Friday, January 3, 2014

How I Saved an Old Lady in the Most Ridiculous Way Possible at the Sea-Tac Airport or My Winter Vacation in Seven Parts

I. Fear of Flying


We don't feel much turbulence, but when we do I feel like we're going to crash. I'm afraid of flying and even though I end up flying at least twice a year I'll never get used to it. Bump, bump, goes the plane and I buy TV time (a new feature on United flights) to get my mind off of my impending annihilation. I watch A Good Day to Die Hard because I can pretend the turbulence is film related. In this movie, John McClane and his son survive everything. They jump out of buildings, get shot at by men with AK 47's, fight a helicopter, a tank (all while crashing into hundreds of cars in a ridiculous chase sequence that, no matter how one likes to fall into movie logic, would have killed a thousand innocent people), all while John McClane, complains, "This is supposed to be my vacation," even though it's not really even his vacation. But this is my vacation. Like John McClane and his son, I too will live.

II. Parent's Anniversary


III. Impatience


There's a meanness to me now that I didn't notice until I arrived in Washington. I have no patience whatsoever. I get annoyed when someone takes too long at the cash register, if they strike up a conversation as I wait to order my coffee. Or if someone slow gets in my way at the Wal-Mart. Like anyone needs to be in a rush at Wal-Mart. I blame the city. But here's when I realize that something is wrong with me: right at the airport. I've just landed. I'm with my parents and we just picked up my baggage. I'm trying to rush to the escalator but it's too late, an older couple gets in front of us, and there's no way now to walk up the escalator like I always am want to do. I'm not even on the escalator yet but I'm annoyed that they're going to be in front of us. I roll my eyes because I foresee having to remain stationary. Then I think: "What the fuck is wrong with me?" Then I think, "Is that old lady falling?" And the old lady falls.

IV. Everything Lost, Returns Eventually


So, so much Korean food. Every day, three meals a day. Every pound I've lost in 2013, I've regained. I'm eating and I can't stop. "When was the last time I had a full meal?" I wonder, as I glut myself. Koreans love food, and I love being Korean and being able to have easy access to that food. My mother is spoiling me and I love that. But, still. I've regained significant weight. Everything returns, eventually.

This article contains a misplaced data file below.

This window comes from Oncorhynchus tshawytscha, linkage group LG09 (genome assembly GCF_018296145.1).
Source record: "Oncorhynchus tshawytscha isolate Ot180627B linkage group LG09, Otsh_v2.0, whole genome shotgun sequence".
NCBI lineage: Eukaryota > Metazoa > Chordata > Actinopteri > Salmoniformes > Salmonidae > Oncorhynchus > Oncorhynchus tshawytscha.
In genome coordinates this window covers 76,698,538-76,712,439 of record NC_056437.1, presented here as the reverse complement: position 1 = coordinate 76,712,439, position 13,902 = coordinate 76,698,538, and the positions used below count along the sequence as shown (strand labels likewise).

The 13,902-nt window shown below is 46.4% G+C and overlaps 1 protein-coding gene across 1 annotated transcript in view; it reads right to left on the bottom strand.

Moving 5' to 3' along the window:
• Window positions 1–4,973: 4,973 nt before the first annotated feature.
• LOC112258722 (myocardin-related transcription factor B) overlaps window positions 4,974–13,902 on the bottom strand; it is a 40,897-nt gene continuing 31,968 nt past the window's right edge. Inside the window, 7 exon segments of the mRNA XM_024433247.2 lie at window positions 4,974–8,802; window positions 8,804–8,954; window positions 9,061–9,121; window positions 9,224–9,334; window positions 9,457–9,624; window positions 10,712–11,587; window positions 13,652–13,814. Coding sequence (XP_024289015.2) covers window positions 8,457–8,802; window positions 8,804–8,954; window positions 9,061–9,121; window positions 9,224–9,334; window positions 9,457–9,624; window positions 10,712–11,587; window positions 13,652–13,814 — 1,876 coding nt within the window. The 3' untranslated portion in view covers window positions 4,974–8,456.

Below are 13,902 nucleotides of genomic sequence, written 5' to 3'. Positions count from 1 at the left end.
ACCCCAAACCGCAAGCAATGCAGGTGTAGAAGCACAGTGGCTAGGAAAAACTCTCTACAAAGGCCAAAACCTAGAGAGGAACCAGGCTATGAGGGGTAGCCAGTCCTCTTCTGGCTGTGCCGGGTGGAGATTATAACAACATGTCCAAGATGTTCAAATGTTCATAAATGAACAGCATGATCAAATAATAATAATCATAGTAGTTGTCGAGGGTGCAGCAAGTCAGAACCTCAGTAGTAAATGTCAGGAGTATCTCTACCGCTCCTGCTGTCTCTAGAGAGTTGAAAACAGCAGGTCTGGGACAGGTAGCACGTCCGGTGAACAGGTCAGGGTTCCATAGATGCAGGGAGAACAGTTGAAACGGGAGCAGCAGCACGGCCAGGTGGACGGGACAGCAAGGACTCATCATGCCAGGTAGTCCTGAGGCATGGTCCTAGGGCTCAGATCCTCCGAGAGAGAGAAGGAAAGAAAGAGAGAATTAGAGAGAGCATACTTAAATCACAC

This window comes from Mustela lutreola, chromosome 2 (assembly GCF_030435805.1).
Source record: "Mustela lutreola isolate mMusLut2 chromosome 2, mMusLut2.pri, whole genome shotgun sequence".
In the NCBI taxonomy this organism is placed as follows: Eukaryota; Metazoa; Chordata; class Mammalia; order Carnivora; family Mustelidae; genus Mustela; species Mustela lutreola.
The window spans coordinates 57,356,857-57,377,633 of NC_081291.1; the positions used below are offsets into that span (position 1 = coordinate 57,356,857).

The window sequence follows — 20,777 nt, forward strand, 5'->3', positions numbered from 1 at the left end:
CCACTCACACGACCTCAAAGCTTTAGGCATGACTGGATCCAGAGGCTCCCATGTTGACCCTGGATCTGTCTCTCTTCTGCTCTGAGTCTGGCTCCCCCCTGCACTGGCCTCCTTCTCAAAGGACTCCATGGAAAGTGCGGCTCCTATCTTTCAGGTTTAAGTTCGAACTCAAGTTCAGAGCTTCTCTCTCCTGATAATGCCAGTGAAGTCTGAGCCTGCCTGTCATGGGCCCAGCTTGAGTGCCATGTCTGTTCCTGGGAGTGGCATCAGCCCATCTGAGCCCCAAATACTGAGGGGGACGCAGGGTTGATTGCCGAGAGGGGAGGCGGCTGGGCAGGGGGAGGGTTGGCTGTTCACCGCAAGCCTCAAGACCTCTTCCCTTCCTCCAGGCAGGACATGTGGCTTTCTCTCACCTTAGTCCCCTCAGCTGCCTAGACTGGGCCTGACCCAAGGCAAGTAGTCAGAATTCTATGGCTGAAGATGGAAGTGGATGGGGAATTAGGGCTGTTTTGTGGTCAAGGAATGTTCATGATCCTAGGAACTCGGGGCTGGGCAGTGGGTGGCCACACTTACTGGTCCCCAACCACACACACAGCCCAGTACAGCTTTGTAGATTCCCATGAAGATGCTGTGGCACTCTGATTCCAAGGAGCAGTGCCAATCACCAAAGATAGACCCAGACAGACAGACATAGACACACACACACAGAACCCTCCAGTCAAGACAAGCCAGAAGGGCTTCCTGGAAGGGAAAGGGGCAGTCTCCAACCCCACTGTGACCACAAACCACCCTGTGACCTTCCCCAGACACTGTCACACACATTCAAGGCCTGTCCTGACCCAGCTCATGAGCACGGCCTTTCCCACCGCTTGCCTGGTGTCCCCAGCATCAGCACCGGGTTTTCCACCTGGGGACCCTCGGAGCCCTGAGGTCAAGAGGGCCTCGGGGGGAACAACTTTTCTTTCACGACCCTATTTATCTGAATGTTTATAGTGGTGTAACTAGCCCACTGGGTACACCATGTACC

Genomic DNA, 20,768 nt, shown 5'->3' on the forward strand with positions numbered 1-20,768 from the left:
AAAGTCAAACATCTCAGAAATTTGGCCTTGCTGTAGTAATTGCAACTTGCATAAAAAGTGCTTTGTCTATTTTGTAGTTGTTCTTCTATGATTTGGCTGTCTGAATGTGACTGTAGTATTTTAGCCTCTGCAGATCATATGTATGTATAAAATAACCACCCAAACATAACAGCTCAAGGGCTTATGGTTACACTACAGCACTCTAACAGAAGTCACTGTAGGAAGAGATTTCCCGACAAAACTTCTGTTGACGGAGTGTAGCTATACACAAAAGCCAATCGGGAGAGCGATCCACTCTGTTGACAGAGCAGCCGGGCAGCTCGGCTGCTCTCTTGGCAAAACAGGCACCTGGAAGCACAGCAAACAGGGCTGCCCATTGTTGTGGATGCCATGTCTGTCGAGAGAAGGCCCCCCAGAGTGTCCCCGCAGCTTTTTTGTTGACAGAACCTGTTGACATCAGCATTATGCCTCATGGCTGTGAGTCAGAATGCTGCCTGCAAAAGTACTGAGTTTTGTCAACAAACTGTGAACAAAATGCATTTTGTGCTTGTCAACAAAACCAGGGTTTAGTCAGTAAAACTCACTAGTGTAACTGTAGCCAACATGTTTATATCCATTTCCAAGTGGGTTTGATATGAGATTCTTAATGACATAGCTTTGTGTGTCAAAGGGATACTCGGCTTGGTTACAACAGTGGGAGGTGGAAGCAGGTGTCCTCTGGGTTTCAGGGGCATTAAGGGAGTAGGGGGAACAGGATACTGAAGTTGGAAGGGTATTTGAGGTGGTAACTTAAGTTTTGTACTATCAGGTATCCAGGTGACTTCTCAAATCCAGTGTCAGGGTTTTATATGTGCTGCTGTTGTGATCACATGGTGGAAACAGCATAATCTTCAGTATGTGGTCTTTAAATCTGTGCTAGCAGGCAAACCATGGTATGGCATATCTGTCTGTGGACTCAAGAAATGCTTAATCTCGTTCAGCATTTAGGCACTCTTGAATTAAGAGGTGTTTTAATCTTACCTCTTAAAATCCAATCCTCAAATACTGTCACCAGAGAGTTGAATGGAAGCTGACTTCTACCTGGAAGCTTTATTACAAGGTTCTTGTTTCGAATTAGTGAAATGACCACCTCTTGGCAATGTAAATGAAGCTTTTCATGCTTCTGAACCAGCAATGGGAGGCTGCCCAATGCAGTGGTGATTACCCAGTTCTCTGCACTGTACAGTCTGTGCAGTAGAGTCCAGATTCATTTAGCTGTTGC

V. New Years... 


...Is my favorite holiday (Halloween is a close second). In life, there are few real beginnings or endings, so even the illusion of a narrative is comforting. New Years Day always recharges me. I can look back at the past year and compartmentalize it, saying, "Last year was about this." For me, 2013 was about the temporary. Yes, I was a temp for many months. And I'm currently in an adjunct position that is anything but permanent. But, even more than that, I've come to terms with the fact that every single thing in life, jobs, people, homes, even parts of the self, is temporary. In flux. Changing, or dying. 


VI. Smartphones (Dumbphones?)


My sister, bless her heart, buys me a smartphone. The Moto X. When I take it home, I get stupid. I start an Instagram account. A Vine. I tweet pics and post on Facebook and basically kill my phone in under three hours. When I charge it, I lean against the wall and play YouTube videos, even though my tablet is nearer and better at playing YouTube videos. Social Media is dumb, I realize. But it's also fun. So fun. Too fun. I spend the whole day releasing years of pent-up smartphone desire. It's an explosion of social media that startles my friends, and probably has created new enemies, but I haven't had this much fun with a device since I played Final Fantasy VII for the first time, all of those years ago. Is this bad? Is fun bad?

VII. Rescue(d) 


So, the old lady on the escalator can't get her footing and she falls. The old man screams. She screams and falls. Slow motion. Or maybe everything for someone old is slow. I'm not on the escalator yet, I'm still annoyed, but since she's falling so slow I have the chance to grab her. I run up and catch her by the shoulders, cushioning her fall. Or so I hoped. I lose my footing and I fall too, slowly. She's on top of me, not as small as she looked from afar. The thing about escalators is that the steps, as you must know, continue escalating. Because of this, no matter how much we tumble down, we never reach the bottom. In theory, if no one else was there and there were no emergency shutdowns, we could be falling perpetually. My feet get scraped, the old lady is panicking as I hug her to me. I'm not scared, I'm embarrassed. And we keep falling, until my Dad, behind me, grabs hold of me, stopping our descent, and the emergency shutdown commences, and I am saved, all of us, today, will live.